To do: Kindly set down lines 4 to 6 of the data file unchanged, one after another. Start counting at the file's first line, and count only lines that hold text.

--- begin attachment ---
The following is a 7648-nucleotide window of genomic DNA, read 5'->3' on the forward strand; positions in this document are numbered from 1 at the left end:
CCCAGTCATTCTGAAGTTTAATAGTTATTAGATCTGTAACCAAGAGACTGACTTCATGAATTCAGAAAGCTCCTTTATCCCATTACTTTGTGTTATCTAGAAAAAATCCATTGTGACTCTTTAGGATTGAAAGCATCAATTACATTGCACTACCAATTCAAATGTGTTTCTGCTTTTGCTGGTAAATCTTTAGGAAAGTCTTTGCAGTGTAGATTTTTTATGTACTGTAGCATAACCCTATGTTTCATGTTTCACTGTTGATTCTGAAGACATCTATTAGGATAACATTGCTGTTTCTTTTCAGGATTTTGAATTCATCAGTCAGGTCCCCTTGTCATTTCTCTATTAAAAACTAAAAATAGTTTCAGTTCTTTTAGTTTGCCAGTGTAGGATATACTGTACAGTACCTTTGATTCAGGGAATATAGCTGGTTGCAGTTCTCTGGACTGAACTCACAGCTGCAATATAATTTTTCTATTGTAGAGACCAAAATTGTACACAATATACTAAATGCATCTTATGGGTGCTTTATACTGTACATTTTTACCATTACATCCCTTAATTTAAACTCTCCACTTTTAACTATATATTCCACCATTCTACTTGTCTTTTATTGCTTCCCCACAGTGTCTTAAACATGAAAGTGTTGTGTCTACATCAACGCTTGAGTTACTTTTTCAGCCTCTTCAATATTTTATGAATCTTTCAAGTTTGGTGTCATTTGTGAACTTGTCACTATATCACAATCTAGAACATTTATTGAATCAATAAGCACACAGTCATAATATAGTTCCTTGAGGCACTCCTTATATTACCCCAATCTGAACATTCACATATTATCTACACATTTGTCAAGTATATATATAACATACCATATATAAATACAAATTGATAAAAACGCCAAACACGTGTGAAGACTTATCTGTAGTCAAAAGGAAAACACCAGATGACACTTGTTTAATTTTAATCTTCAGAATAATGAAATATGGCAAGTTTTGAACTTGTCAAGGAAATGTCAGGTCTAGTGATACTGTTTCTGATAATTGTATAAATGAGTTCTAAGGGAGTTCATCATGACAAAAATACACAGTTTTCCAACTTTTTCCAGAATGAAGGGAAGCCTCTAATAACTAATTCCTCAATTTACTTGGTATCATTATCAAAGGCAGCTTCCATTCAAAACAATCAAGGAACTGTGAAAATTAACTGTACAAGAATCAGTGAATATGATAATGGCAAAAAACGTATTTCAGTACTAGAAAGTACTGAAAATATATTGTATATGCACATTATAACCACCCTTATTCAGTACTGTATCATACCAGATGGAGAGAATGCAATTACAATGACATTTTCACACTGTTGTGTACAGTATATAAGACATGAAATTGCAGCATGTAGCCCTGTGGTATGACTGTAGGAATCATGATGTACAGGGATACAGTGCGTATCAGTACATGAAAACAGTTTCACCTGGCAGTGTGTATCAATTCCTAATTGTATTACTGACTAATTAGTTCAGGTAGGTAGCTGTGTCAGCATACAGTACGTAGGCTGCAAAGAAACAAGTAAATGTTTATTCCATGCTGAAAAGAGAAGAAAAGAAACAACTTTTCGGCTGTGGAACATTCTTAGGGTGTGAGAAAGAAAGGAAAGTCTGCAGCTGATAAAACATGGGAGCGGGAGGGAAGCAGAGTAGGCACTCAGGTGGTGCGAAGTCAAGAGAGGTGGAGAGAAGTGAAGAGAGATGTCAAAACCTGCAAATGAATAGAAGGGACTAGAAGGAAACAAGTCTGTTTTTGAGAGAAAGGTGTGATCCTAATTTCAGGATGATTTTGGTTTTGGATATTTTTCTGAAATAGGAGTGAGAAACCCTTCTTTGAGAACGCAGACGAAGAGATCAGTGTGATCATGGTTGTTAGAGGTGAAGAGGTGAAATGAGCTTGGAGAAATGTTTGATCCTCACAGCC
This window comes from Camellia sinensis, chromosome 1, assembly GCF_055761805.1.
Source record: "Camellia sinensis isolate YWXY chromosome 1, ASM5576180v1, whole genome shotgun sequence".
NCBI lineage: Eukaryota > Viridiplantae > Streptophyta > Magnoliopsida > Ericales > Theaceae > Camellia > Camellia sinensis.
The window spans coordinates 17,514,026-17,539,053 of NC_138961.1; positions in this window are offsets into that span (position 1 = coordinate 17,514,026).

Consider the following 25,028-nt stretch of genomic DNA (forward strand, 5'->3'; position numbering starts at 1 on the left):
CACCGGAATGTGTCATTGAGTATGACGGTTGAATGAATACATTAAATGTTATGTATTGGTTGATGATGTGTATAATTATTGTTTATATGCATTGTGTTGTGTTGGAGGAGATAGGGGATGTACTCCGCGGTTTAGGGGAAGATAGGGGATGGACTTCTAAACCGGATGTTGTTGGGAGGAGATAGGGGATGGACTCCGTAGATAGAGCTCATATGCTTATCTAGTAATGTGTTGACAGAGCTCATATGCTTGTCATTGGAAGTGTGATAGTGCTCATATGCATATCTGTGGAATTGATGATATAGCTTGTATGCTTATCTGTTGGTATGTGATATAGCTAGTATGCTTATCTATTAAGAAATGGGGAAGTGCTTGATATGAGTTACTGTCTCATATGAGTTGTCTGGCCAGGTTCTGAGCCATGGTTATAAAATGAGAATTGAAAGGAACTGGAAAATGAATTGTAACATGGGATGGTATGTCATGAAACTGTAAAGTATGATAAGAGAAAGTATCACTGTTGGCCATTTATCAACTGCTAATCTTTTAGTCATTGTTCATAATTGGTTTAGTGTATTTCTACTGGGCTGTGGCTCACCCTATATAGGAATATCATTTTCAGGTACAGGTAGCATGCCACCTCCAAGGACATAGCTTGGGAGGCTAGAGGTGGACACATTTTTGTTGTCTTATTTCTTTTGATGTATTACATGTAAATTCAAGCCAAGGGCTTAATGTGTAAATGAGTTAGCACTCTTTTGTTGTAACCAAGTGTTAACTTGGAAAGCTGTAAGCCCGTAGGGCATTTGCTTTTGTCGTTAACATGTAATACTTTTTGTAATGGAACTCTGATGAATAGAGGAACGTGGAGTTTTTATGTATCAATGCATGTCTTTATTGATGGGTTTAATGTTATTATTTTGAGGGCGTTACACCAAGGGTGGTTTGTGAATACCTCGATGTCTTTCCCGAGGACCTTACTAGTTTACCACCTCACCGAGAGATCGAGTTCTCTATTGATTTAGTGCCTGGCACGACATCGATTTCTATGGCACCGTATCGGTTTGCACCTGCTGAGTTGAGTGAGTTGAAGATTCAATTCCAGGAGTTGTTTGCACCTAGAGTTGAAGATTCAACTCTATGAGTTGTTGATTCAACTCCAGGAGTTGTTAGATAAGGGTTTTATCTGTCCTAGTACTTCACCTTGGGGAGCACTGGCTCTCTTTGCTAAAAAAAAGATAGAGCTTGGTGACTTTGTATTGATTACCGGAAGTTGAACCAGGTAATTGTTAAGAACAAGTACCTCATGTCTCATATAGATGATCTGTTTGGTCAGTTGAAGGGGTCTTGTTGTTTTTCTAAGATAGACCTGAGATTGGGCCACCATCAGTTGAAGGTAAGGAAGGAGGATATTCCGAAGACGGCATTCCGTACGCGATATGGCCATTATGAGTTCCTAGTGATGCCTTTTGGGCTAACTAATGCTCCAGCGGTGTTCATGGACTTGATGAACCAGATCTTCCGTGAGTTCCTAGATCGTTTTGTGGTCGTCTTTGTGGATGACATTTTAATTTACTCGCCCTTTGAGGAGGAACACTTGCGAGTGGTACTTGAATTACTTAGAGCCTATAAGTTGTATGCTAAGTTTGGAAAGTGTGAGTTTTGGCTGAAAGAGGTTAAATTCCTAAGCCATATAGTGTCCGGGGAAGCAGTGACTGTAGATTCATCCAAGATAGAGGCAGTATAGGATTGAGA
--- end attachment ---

Source record: "Camellia sinensis isolate YWXY chromosome 1, ASM5576180v1, whole genome shotgun sequence".
NCBI lineage: Eukaryota > Viridiplantae > Streptophyta > Magnoliopsida > Ericales > Theaceae > Camellia > Camellia sinensis.
The window spans coordinates 17,514,026-17,539,053 of NC_138961.1; positions in this window are offsets into that span (position 1 = coordinate 17,514,026).